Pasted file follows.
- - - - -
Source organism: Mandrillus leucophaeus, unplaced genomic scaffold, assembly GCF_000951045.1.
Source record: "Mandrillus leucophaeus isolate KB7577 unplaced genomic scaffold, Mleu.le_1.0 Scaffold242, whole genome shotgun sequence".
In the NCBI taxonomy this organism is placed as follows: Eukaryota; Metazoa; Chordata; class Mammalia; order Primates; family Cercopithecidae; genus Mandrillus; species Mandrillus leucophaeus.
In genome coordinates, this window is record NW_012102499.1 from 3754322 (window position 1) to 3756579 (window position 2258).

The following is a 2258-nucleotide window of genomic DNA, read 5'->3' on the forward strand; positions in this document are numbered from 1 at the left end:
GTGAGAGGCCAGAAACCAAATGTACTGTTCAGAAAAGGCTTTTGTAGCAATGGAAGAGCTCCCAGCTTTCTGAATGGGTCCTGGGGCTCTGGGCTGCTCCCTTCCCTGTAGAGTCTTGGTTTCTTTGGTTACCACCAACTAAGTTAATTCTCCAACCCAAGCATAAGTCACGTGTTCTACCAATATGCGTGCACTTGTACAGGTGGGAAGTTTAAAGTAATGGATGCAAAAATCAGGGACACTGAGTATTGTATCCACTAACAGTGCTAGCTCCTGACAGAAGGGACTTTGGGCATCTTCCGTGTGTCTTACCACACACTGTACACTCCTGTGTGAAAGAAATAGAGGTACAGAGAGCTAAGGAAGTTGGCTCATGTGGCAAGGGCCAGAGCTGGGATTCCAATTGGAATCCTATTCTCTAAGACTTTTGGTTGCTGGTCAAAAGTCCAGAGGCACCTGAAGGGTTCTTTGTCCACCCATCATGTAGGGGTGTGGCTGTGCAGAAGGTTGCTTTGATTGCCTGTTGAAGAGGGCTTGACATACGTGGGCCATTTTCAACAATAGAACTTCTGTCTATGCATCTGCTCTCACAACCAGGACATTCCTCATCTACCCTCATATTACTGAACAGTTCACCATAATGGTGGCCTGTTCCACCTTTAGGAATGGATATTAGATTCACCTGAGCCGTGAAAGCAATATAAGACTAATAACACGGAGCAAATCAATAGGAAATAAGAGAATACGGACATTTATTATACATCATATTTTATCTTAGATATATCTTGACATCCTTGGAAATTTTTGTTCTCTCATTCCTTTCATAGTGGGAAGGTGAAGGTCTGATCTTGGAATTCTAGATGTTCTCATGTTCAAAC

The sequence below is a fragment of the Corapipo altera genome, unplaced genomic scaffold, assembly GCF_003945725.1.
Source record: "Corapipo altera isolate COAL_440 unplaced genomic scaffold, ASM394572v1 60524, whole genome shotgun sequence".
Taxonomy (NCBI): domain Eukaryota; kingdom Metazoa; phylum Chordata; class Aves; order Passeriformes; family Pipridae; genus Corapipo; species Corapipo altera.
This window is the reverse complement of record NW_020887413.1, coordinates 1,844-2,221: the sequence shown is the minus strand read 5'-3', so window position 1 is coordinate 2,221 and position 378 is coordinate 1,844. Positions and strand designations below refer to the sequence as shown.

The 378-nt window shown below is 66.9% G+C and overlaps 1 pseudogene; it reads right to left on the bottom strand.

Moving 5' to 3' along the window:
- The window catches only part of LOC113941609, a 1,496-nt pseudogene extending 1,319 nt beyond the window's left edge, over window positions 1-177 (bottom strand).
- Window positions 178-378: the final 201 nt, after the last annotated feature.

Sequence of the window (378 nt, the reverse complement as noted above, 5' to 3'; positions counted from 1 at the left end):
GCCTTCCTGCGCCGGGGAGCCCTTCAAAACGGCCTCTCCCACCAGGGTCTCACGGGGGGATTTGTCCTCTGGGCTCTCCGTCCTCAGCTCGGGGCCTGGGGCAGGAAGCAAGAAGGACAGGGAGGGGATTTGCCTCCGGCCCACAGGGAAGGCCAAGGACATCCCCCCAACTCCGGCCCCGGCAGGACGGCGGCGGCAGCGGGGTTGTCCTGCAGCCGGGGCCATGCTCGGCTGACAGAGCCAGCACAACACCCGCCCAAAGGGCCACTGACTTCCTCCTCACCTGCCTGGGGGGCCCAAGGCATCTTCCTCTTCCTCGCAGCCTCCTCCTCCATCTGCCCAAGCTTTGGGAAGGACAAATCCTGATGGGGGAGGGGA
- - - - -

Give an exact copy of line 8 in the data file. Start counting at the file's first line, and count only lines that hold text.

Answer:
Source record: "Corapipo altera isolate COAL_440 unplaced genomic scaffold, ASM394572v1 60524, whole genome shotgun sequence".